Owners earning less than 150% of the Area Median Income for the Portland-South Portland metro area (ranging from $105,495 for a single person to $151,350 for a family of four) would be exempt, as would owners who receive income-based federal or state assistance. Seasonal camps and other buildings that are not winterized or are uninhabitable for at least three months a year, tax-exempt properties and recently sold homes are also exempt, among others.

Every property owner would be required to file an annual declaration with the state tax assessor stating whether the residence is the permanent residence of the owner, permanent residence of someone else or not a permanent residence. Owners of multi-unit buildings would have to file this for each unit. And Kessler said owners of multi-unit apartment buildings would only have to pay a fee for each unit that’s declared vacant.

The revenue would be split between funds that subsidize affordable housing and provide property tax relief. Half of the money would to the state’s HOME program, which is used by MaineHousing to subsidize affordable housing projects, and the rest would go the Local Government Fund, which is used to fund the state’s homestead property tax program.

“It has the potential to raise tens of millions of dollars which would go towards much-needed support for building more housing that’s affordable and helping to keep people in their homes through property tax relief,” Kessler said.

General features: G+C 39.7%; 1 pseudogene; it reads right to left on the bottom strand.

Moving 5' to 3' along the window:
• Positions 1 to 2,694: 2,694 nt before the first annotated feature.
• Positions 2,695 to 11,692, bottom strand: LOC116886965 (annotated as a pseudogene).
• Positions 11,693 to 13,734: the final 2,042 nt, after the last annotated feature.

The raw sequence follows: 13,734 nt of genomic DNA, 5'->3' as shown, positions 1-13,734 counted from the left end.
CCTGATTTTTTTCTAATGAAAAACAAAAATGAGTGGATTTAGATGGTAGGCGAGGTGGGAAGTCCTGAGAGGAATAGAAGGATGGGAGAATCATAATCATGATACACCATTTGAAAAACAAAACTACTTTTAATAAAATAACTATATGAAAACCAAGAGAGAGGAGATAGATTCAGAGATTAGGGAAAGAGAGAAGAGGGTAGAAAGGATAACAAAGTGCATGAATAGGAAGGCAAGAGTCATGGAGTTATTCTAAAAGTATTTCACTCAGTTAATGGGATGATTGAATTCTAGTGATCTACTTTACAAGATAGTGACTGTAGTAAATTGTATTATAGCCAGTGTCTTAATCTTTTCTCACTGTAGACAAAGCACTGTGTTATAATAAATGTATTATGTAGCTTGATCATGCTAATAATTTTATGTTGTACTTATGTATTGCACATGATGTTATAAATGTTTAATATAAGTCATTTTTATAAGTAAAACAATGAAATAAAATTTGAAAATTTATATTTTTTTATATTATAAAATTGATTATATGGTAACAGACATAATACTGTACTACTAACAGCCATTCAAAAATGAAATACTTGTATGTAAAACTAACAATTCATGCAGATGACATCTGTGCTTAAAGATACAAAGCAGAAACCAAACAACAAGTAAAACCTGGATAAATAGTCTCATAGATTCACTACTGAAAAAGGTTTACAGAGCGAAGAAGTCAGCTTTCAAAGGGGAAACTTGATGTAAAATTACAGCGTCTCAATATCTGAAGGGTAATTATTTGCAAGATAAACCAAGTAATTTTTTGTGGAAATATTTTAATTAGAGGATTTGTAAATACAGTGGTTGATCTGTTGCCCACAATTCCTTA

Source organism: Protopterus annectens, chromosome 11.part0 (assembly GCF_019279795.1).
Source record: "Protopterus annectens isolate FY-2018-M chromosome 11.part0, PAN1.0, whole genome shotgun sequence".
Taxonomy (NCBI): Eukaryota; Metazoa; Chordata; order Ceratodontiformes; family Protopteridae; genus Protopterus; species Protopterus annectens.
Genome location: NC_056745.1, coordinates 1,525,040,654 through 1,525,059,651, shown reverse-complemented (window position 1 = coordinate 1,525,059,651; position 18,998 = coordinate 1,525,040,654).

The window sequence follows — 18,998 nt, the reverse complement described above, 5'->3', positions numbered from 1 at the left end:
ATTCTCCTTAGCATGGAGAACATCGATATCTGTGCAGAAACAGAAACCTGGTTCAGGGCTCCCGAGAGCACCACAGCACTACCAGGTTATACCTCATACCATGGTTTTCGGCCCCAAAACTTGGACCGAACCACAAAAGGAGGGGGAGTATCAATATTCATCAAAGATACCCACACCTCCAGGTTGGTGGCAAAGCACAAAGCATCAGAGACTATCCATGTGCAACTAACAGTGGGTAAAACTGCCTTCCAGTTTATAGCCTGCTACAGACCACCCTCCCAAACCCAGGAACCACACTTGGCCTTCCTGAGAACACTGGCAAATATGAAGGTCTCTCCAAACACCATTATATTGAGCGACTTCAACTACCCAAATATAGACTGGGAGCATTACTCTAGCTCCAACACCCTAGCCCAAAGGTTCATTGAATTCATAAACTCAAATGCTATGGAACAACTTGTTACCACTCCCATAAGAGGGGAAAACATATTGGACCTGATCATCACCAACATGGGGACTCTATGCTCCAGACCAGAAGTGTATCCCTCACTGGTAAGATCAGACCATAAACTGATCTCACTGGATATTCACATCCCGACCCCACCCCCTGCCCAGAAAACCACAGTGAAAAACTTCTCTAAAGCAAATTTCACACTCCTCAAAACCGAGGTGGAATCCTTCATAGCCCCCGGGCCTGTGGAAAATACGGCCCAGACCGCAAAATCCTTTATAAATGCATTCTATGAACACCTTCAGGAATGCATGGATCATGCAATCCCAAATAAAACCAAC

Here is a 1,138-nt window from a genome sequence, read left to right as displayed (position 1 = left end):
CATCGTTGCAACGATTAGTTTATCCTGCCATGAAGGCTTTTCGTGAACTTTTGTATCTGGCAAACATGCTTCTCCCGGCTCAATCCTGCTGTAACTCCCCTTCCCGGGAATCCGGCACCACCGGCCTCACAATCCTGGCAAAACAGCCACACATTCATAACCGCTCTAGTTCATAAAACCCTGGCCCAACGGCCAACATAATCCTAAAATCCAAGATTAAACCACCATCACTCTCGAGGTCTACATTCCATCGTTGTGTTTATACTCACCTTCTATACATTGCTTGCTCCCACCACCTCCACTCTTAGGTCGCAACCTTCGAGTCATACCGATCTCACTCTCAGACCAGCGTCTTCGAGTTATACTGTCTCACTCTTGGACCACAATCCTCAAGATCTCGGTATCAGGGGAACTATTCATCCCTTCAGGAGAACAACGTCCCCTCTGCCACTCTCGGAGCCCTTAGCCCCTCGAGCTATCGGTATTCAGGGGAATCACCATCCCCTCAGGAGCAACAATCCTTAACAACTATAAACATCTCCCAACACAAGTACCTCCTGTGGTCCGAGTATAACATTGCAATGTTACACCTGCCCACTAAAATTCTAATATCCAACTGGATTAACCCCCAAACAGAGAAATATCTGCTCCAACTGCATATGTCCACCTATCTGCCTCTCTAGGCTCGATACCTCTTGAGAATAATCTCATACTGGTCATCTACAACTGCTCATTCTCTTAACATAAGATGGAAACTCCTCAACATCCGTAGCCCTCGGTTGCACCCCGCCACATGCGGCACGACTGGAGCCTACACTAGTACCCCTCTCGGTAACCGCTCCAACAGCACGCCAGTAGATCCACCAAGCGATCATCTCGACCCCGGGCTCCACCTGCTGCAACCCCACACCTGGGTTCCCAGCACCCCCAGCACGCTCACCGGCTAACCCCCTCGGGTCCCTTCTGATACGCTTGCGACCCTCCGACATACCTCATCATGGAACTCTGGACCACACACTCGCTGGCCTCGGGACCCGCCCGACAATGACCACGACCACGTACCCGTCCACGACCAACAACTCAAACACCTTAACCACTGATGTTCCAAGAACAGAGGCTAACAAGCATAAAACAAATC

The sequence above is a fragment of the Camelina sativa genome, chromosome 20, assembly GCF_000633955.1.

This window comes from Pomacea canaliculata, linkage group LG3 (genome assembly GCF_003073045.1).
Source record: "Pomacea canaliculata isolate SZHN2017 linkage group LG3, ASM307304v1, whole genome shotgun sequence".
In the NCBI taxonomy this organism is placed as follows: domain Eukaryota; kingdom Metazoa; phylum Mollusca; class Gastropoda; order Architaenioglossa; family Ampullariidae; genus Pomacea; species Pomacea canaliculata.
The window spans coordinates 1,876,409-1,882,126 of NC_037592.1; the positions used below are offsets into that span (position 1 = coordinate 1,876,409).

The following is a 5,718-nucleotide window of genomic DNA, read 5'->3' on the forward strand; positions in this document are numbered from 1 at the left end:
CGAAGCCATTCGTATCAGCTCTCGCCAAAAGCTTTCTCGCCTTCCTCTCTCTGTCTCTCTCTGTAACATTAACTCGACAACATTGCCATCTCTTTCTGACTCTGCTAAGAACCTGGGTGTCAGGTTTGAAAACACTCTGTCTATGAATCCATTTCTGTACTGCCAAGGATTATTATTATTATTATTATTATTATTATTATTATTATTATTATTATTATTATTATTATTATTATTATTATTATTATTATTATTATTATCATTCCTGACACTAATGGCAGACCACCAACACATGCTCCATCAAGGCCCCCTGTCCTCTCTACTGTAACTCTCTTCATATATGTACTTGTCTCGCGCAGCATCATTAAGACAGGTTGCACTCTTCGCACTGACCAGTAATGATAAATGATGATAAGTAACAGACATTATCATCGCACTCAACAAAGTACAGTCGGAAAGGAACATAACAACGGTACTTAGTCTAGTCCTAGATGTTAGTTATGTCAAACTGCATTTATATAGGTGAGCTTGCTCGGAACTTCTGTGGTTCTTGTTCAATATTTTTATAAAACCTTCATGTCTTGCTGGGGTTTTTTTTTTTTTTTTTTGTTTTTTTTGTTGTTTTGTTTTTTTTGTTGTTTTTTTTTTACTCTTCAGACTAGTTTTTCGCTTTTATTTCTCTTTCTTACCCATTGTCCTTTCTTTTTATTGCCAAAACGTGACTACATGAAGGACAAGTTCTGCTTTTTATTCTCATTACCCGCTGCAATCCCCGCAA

The proposed use of the revenue, however, is giving city officials in Portland some pause, as they consider whether to support the bill.

The officials said in a memo to city councilors that they support vacancy fees, but they would like all of the revenue generated from vacant residences in Portland to be returned to Portland, rather than going into a statewide fund.

City Councilor Pious Ali, who leads the council’s legislative committee, said he and his colleagues support the staff’s position and would like the city to have unrestricted use of the funding generated here. He said the committee is waiting to receive some additional information from Kessler and the co-sponsors before taking a formal position ahead of the Taxation Committee’s public hearing scheduled for Wednesday.

Sen. Ben Chipman, D-Portland, who is co-sponsoring the bill, said it is one of several housing-related initiatives being considered this session and one that could help Portland and other coastal communities with vacation homes and short-term rentals. He said he heard anecdotes of people buying condos in Portland as vacation homes, leaving less inventory for people who want to live and work in the city.

“If someone can afford to build a second or in some cases a third or fourth home to have in Maine (that) they come to in the summertime, they can afford to pay this vacancy fee and it would just generate the funding we need to accumulate in the HOME fund so we can build affordable housing for people,” Chipman said.

Kessler said he will push to get the bill passed and signed by Gov. Janet Mills. But he encouraged municipalities to consider enacting the fee on the local level, saying it’s a “progressive and fair” way to stabilize municipal budgets.

“It’s a solution that should be on the table for everybody,” he said.